Let's start with the Auburn game when Texas A&M finally found consistency with both the running and the passing game. The Aggies finished that game with a 49% success rate, but for three quarters, they were humming along at near 60%. The last three possessions were three and outs, nine plays without any success, so that dropped the overall number, but prior to that, it was as good as A&M has played all year. 15 plays of at least ten yards was a nice rebound after so many weeks of not making big plays. Considering that in the three games prior to the Auburn game, our three starting running backs only managed ONE run of 10+ yards (an 11 yard run against ULM), having six such runs against Auburn alone was great.
The Mizzou game was a bit more of a struggle. The Aggies only had a 41% success rate. However, a couple big plays really helped and A&M was a yard away from scoring 34 points on a rainy day against the 15th best defense in the country. Not necessarily a bad day.
Looking at the running backs, they continue to not only rotate carries, but rotate effectiveness. All three have good weeks and bad weeks. Brandon Williams, for example, had five mini-explosives (runs of 7+ yards) on 12 attempts against Auburn, but then had zero effective runs on seven attempts against Mizzou.
Tra Carson and Trey Williams also had decent days against Auburn, each with four mini-explosives (on ten and nine carries, respectively), whereas against Mizzou, Tra Carson kept it up with a 60% success rate and three mini-explosives (on ten carries), while Trey (keeping up?) had only four carries.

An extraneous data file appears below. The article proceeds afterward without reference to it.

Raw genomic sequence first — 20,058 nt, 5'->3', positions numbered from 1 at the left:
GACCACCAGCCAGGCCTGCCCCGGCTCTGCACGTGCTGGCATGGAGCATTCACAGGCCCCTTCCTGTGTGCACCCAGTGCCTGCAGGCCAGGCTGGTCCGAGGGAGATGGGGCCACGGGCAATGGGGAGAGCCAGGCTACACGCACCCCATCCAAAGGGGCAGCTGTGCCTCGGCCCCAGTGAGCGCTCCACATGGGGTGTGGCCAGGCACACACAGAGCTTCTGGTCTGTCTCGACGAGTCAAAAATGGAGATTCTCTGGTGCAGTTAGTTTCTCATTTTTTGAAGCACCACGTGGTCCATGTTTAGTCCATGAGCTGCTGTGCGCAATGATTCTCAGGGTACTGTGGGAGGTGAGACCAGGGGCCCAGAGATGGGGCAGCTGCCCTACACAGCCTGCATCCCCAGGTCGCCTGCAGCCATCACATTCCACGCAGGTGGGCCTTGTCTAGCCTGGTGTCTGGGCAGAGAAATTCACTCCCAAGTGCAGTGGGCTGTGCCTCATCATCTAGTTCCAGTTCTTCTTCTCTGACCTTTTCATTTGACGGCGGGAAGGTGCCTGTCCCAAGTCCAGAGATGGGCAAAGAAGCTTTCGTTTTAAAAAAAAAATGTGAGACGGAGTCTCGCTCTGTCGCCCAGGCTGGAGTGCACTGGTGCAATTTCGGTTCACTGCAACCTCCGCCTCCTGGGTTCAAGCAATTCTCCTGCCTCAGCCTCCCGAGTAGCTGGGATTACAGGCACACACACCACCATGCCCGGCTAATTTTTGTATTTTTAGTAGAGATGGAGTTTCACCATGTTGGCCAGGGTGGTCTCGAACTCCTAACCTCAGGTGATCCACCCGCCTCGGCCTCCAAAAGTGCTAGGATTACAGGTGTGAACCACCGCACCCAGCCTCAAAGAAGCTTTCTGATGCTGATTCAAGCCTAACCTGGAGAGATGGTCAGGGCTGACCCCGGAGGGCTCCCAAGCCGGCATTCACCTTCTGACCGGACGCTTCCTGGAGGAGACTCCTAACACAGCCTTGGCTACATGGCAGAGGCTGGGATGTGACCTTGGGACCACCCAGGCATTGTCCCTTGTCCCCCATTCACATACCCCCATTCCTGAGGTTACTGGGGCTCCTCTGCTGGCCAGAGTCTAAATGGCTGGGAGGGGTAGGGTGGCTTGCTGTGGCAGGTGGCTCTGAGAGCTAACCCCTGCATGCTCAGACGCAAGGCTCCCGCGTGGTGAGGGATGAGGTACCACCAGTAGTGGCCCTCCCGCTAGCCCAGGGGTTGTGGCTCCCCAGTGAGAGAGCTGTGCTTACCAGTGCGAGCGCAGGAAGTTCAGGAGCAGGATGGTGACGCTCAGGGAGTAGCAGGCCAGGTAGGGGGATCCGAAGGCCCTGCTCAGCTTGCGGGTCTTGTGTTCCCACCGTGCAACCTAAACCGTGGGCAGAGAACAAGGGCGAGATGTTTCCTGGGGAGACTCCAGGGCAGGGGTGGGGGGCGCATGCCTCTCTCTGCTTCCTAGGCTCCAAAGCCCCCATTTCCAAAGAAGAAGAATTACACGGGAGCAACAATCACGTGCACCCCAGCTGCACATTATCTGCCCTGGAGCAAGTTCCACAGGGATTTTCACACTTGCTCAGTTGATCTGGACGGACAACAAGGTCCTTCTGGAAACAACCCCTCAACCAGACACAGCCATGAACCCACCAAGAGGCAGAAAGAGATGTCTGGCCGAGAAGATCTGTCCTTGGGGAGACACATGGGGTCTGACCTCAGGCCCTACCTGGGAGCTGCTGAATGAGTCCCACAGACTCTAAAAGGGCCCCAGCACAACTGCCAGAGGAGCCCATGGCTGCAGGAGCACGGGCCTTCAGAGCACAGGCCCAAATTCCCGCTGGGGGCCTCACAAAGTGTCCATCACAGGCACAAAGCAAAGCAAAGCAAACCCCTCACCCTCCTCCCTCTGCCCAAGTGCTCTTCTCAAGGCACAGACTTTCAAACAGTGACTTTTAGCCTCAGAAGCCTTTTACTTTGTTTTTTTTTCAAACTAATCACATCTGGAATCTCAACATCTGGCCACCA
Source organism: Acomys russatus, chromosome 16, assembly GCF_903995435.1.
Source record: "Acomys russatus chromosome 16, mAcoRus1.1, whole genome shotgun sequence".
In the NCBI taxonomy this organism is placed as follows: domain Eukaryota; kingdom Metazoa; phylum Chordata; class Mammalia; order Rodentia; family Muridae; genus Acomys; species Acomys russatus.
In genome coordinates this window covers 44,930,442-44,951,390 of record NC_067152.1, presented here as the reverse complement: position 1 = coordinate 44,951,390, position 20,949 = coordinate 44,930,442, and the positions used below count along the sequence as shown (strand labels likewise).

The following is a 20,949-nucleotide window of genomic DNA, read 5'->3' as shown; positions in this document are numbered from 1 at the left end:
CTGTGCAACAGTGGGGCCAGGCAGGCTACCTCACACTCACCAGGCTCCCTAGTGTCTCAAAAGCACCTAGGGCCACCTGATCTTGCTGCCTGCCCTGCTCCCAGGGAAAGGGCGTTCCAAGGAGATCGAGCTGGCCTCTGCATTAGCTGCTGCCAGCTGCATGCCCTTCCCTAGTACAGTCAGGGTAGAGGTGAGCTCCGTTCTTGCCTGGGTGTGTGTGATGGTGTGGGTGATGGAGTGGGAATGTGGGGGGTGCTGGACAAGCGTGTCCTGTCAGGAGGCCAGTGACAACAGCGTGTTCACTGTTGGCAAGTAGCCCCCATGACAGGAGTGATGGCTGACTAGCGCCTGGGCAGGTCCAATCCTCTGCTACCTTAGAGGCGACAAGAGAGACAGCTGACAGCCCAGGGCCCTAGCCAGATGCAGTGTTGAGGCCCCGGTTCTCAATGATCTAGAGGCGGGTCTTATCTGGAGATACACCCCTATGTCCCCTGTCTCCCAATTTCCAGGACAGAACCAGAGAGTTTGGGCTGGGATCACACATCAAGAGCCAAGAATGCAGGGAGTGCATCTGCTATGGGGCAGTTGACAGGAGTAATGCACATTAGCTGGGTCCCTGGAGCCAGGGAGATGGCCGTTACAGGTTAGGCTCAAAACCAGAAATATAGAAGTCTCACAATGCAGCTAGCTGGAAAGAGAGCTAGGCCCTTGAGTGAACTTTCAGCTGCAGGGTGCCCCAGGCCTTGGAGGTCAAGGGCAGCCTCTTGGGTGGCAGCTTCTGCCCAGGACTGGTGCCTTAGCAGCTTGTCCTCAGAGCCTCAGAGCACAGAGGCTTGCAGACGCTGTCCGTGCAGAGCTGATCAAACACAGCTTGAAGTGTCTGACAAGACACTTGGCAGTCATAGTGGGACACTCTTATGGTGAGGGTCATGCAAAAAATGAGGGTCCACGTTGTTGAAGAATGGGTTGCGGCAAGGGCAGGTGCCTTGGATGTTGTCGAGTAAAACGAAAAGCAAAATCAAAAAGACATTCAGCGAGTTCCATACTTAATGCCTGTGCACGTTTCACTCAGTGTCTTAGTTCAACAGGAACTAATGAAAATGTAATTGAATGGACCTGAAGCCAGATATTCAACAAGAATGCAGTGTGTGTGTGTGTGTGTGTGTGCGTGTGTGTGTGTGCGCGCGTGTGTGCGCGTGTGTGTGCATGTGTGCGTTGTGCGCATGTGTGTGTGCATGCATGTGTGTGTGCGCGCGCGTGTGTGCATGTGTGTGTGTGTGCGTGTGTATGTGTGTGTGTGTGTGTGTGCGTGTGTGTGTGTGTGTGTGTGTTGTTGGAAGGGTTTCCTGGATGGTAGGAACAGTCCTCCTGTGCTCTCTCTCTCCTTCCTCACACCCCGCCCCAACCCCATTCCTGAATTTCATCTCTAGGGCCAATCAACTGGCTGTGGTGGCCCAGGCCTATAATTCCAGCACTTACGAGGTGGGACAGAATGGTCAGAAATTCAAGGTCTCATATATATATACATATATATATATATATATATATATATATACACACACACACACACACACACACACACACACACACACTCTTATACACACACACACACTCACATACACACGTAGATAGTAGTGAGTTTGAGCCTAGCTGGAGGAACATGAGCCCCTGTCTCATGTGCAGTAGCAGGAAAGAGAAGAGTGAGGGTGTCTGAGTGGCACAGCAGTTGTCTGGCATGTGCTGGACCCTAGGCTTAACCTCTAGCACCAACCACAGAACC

Kyle Allen is playing fairly efficient, consistent football the last two games. One thing I've noticed is that our wide receiver rotation has really tightened up. Not as much subbing as we were doing earlier in the year. For proof, 80% of his passes the last two games have targeted Speedy Noil, Malcome Kennedy, Ricky Seals-Jones, or Josh Reynolds. Our four starters. Guys like Boone Niederhofer, Sabian Holmes, Ed Pope, Jeremy Tabuyo, etc. are not getting the reps (and therefore, the targets) right now. I think it's helping Kyle Allen.
Josh Reynolds and Kyle Allen have been on point lately and Reynolds is Allen's favorite downfield target. Allen has targeted Reynolds 15 times in the last two games, with 11 completions for 213 yards and four touchdowns. Over 14 yards per target when looking his way. That's a fantastic number.
For safe, move-the-chains type passes, Allen is looking at Seals-Jones quite often. He has targeted him 14 times in the last two games, completing ten of them for just 66 yards. Not even five yards per target.
Malcome Kennedy is a nice blend of the two. Plenty of short, safe targets along with a few big plays. He's been targeted 12 times, with seven catches for 140 yards in the last two games. 11.7 yards per target.
Speedy Noil is the one that I argue needs to get more passes. He's only been targeted seven times by my count in the last two weeks, catching just four passes for 52 yards. If we can incorporate him more, it will really help.
Regarding Noil, you may recall in the middle of the year when we started moving him around to different positions, putting him in the slot, etc. That has gone away. As we've settled into our starting four receivers (and gone back to being a primarily 10 personnel team the last two weeks), we've kept them all in the same place. I assume this is partly to keep things simple for Kyle Allen. With a bye week to prepare for LSU, I would not be surprised to see A&M show a few more things in the way of formations, trick plays, and personnel movement.
Once we have our bowl opponent set, I will do a big, comprehensive summary of the entire season along with, hopefully, a couple posts looking at the Aggie offense in greater detail and looking at the bowl opponent. Happy Thanksgiving, and BTHO LSU!